Can you force a defensive identity into an offensive lineup? This Bulls team seems better suited for offensive play with more shooting—in theory—and skilled offense from someone like Gasol. But they seem to continue to try to succeed with defensive oriented lineups.

Thus the Bulls again seemed to revert to slower play, and a defensive lineup that failed to employ enough three-point shooting to open the court. That inhibited Rose’s ability to get to the basket after Rose had played so well surrounded by more shooters with the Bulls winning four straight before the All-Star break last week.

Thibodeau is a defensive-oriented coach, and his methods have proven successful. And teams without a strong defense cannot be considered serious contenders. So perhaps the question is the balance. Perhaps a little less defense offset by a little more offense?

Tony Snell got just 15 minutes and three shots after four impressive games before the All-Star break. Another good three-point shooter, Mike Dunleavy, played just under 19 minutes and Nikola Mirotic played nine minutes while making his only three.

The result was a slower paced, defensive oriented team that could score just 91 points against the team not only missing several players but 17th in points allowed and 25th in opponent shooting. Against Detroit with immobile big man Drummond, whom the Bulls intentionally fouled late, and Monroe, you have to move the ball, stretch the floor and make them chase you for threes.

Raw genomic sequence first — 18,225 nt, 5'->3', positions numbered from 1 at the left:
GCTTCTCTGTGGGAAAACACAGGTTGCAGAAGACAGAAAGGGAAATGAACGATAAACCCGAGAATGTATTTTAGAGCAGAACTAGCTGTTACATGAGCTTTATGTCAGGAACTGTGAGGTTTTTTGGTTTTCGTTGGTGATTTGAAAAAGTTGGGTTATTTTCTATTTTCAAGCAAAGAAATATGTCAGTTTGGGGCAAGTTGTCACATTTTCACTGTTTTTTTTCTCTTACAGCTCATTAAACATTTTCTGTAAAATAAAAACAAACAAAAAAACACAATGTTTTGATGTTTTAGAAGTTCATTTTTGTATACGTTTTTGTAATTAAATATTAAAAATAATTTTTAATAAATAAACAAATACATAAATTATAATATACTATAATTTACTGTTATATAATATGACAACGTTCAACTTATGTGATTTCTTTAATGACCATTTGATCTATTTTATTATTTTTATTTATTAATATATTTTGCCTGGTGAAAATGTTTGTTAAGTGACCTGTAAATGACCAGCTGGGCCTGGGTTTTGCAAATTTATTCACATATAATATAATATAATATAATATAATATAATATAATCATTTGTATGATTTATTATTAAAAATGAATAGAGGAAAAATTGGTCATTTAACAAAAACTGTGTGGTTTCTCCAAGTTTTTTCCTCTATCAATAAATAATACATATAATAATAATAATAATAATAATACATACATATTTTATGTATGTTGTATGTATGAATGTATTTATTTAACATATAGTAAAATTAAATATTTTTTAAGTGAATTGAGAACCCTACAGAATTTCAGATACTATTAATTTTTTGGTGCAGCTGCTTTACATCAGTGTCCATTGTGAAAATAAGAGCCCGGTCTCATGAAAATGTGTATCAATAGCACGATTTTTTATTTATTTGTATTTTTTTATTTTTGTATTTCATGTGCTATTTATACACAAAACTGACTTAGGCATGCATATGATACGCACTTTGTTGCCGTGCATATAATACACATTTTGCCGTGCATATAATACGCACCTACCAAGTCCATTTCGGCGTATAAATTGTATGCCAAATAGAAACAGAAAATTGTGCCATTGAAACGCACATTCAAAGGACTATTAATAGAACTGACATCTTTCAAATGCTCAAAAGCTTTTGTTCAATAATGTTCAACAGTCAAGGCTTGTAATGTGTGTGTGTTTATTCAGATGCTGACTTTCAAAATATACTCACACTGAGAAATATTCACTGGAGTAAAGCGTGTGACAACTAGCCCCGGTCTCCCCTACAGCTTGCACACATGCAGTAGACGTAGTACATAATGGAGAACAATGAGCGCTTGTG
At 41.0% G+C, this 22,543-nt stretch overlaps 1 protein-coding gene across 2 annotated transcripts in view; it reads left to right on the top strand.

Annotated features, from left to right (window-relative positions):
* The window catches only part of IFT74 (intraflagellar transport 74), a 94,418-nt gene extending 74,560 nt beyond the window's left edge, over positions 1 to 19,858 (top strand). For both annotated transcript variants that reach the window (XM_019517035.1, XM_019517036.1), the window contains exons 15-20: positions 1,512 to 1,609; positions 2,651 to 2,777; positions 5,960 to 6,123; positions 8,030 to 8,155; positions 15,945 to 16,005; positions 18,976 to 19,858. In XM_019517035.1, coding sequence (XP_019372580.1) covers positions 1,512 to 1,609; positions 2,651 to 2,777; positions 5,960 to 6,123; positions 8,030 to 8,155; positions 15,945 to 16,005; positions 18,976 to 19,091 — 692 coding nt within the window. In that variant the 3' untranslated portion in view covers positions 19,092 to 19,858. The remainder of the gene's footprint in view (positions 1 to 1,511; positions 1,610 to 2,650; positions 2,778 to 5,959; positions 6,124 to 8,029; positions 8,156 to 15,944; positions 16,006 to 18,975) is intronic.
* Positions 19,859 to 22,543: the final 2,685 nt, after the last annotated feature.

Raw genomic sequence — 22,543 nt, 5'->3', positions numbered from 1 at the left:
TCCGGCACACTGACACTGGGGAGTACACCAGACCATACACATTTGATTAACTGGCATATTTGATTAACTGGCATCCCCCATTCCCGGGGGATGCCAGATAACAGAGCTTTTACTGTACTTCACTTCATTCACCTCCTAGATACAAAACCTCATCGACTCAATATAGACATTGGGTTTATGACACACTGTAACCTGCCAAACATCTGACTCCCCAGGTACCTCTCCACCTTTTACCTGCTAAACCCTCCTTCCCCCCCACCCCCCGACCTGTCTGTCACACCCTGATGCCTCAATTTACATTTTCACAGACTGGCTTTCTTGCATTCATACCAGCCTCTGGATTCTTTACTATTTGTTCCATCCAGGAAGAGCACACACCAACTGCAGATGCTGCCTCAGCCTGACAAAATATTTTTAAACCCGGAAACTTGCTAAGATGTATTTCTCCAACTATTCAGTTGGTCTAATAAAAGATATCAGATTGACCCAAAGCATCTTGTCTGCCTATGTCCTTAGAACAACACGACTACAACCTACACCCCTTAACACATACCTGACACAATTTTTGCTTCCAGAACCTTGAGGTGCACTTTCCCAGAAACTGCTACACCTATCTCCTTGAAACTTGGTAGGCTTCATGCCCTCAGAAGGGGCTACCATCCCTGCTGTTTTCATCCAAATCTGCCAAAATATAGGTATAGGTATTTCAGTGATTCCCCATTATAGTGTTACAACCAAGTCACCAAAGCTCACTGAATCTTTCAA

Instead, the Bulls again and again tried to challenge them at the basket. It’s difficult to even make layups against those two big men. Plus, it enables them to stay in the lane and wall off Rose when he tries to attack the basket. Especially, when you don’t play with much speed.

Defense wins championships; it’s accepted and proven in sports.

But the Bulls in these final two months of the season may have to consider with what has been staring them in the face all season, that with Gasol at center and Noah after surgery they aren’t going to be the defensive team they were. But they are well equipped to score more with Gasol, Rose back seemingly in good health, Butler and young players who shoot well in Snell and Mirotic.

Still, much of the fourth quarter, Thibodeau continued to ride his defensive group with Noah, Gibson, Kirk Hinrich, who played well in his return from a turf toe injury, Butler and Rose. With Rose not having a big offensive game and few three-point threats to open the floor, the Bulls were playing at such a small margin of error.

Once the Pistons made one run after the Bulls got within 77-74 with 8:42 left, the Bulls didn’t seem to have enough offense to counter. Also, it was yet another game—whether against lesser competition or style of play—in which the Bulls played without much enthusiasm until the desperate final minutes when Butler scored seven points in about a minute. The Bulls got within 94-89 with 55 seconds left. But the Pistons made their free throws to extend the final margin.

“I thought we played decently in the first half, second half 55-38, lot of turnovers,” said Thibodeau. “The Pistons are a good team; if you would take away their start you would understand they played very well since they made their changes (releasing Josh Smith). They played at a high intensity level. If you let your guard down you are going to get beat.